Every year, one of my favorite events to attend in Southern California is the annual Japanese Classic Car Show in Long Beach. JCCS is like a big reunion of old school friends, surrounded by the finest pre-1990s vehicles made in Japan. The water surrounding the iconic Queen Mary cruise ship and the Downtown Long Beach skyline is a perfect backdrop for Skylines, 510s, Zs, Celicas, Corollas, Starlets, Land Cruisers, RX7s, RX3s, Civics and all sorts of other interesting Japanese old school cars!
The Japanese Classic Car Show, founded by Koji and Terry Yamaguchi, has been running for 9 years strong now, and it keeps getting better every year. I remember the first year of JCCS, and I can’t believe it has been nearly a decade since the inaugural event!
On the west side of the parking area, I noticed some nice Z31 Nissan 300ZXs and this white JZA60 Celica Supra.
This JZA60 Celica Supra belongs to my good friend Javier Paramo. It’s actually a 1982 Celica Supra that Javier has owned for around 15 years. This car started life as a red MA60 Celica Supra with a 5MGE engine in it. Javier eventually swapped it with a 6M engine, then blew the motor while racing a friend on the 10 freeway. He eventually stacked enough pennies to afford a 2JZGTE, and swapped it into the car about 10 years ago. Since then, the car has been reliable, but there were still many things on the car that needed rebuilding and upgrading – namely the paint and body, and interior work as well.
Javier put the Supra build on hold for a few years, and said goodbye to his former life of dodging the police at the street races so that he could enroll in the police academy and become an actual police officer. After he achieved his goal of becoming a cop, he put his focus back on his original Supra (while picking up a bunch of other cars as well) and finally finished it.
Before he was a puerco, Jav used to cut vinyl stickers. It was obviously easy for him to put cool graphics on his car, so he copied the Japanese Celica XX logos and applied them to the side of his car in gold to match his super deep lip Epsilon wheels. Javier had so many Epsilon wheels over the years, but he finally put together a set that fits the car perfectly. Jav’s Dos Equis Celica Supra somehow got the attention of certain magazine editors, and his car was featured by Import Tuner Magazine last year! Congrats on finally finishing the project, Jav!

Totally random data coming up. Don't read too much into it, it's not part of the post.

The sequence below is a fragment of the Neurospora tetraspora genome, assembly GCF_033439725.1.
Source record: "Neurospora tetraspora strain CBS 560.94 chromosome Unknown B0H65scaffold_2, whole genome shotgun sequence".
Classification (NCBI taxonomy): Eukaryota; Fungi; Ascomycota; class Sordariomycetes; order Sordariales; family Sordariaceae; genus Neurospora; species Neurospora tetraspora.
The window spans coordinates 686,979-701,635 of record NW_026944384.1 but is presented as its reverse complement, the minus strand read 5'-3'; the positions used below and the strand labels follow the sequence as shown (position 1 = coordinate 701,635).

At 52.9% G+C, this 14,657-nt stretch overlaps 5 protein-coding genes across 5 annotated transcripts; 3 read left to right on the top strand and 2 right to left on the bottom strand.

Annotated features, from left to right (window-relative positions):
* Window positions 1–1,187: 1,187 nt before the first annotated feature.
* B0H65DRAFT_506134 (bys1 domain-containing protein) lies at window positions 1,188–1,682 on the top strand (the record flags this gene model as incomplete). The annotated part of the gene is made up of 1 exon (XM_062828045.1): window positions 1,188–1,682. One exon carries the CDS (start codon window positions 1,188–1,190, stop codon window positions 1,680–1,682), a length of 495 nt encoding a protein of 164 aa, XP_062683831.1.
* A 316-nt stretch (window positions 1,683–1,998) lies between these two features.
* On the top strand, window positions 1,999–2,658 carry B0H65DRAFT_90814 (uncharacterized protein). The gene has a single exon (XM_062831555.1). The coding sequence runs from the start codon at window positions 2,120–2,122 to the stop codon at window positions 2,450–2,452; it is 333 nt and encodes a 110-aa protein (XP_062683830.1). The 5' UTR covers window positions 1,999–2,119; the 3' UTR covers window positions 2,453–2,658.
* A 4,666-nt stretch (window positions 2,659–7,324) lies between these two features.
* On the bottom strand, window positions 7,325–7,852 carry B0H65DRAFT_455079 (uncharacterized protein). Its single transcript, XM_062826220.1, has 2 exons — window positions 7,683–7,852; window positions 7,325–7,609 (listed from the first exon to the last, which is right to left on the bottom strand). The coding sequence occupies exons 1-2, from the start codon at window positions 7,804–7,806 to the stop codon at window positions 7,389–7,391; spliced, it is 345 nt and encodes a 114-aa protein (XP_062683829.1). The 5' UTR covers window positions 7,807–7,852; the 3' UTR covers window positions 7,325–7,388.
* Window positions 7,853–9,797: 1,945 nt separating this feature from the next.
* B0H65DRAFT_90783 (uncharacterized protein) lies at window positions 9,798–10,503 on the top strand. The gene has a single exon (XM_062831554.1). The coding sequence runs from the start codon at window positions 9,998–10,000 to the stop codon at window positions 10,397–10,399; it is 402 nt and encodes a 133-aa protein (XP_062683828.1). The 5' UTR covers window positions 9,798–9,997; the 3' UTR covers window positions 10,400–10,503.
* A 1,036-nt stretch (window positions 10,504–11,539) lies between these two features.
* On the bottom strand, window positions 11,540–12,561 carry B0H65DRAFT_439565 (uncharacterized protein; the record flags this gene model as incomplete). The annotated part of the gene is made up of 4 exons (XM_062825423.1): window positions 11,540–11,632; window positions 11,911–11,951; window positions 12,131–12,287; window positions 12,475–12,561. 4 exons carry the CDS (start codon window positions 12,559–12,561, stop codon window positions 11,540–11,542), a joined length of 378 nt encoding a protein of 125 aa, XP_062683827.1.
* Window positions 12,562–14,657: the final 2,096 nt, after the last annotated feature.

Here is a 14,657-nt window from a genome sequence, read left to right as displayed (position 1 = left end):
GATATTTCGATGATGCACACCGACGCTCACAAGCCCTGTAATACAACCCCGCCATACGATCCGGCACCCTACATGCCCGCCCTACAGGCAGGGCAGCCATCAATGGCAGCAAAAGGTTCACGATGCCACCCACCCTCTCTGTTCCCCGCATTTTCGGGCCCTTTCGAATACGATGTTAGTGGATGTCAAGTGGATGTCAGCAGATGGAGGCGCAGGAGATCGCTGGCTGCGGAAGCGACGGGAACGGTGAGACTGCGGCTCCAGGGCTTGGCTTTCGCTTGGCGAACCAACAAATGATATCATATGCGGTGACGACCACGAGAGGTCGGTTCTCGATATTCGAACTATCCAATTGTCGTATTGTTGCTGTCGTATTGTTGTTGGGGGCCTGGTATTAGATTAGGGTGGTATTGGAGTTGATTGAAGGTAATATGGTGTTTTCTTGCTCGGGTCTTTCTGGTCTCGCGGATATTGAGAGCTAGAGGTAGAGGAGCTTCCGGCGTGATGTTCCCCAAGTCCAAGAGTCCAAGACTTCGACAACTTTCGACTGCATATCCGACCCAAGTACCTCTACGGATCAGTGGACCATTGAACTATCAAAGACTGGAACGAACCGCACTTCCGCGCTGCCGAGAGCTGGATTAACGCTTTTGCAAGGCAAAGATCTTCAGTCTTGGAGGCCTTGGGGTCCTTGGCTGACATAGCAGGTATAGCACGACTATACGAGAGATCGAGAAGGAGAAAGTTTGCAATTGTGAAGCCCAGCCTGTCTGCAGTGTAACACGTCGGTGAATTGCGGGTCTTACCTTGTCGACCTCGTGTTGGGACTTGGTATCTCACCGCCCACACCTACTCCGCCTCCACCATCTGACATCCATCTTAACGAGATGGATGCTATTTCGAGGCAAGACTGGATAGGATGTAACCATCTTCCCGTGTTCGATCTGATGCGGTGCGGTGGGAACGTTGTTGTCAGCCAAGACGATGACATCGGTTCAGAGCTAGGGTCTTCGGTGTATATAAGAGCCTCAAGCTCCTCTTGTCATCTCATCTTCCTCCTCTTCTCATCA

Before the Supra came the MF10 2000GT – Toyota’s first supercar.
Check out this old school 1950s Toyopet Crown. Which classic American car do you think it resembles?
I also spotted this super low Datsun 240Z with Hayashi Street wheels and Illinois license plates. To be honest, I didn’t walk up close enough to see if the wheels were actual Hayashi Streets or the fake copies made by Rota. Or wait… maybe I should say “authentic duplicate replica wheels made by Rota” because they had some campaign against other companies who supposedly began producing “fake copies of Rota wheels” even though almost all their wheels are replicas of other popular wheel designs. LMAO! Hilarious.
I love the color on this Datsun 510 wagon. Owned by John Ross from San Diego, this nickel and dime actually has a newer motor stuffed under the hood – and SR20DET engine from a newer S-chassis Nissan, and Bluebird headlights and front grill. Being that this 510 hails from San Diego, it would be cool if it had some 5 And A Dime stickers on the car. (Maybe there are some?) In case you didn’t already know, 5 And A Dime is a popular clothing shop in Downtown San Diego’s Gaslamp District, on the corner of 8th Street and G Street. The owner of the shop, Jay Huggins, is also a car enthusiast, and is the organizer of the annual Motor Union meet in San Diego.
Famed Hot Wheels designer Jun Imai has a thing for classic Datsuns. Last year, he brought his Datsun 510 wagon to the show, but this year he debuted his 240Z, which looks almost like a modern day rendition of the infamous Devil Z of Wangan Midnight anime/manga fame. I dig the meaty Advan tires on the Work CR01 wheels.
While walking through the grassy area looking at cars, I noticed a couple people walking their fixed gear bikes through the cars. Have Japanese classic cars replaced Volvo station wagons as the hipster vehicle of choice? Maybe, if the cars were large enough… like a Cressida, Corolla, or 510 station wagon. If they used a small car like a Starlet or a Celica, where would they put the roof racks for their bikes? (This was a joke, hipster friends. Please don’t put roof racks on old school Celicas and Corollas in an attempt to show me that it CAN be done.)
Since I’ve successfully gone off topic again to ramble about something completely non relevant to Japanese Classic Cars, check out this stylish girl’s bag, with handles shaped like brass knuckles. I know it’s completely irrelevant to the subject of vintage Japanese cars, except for the fact that this bag is an expression of her personal style, just like accessories on a classic Japanese car.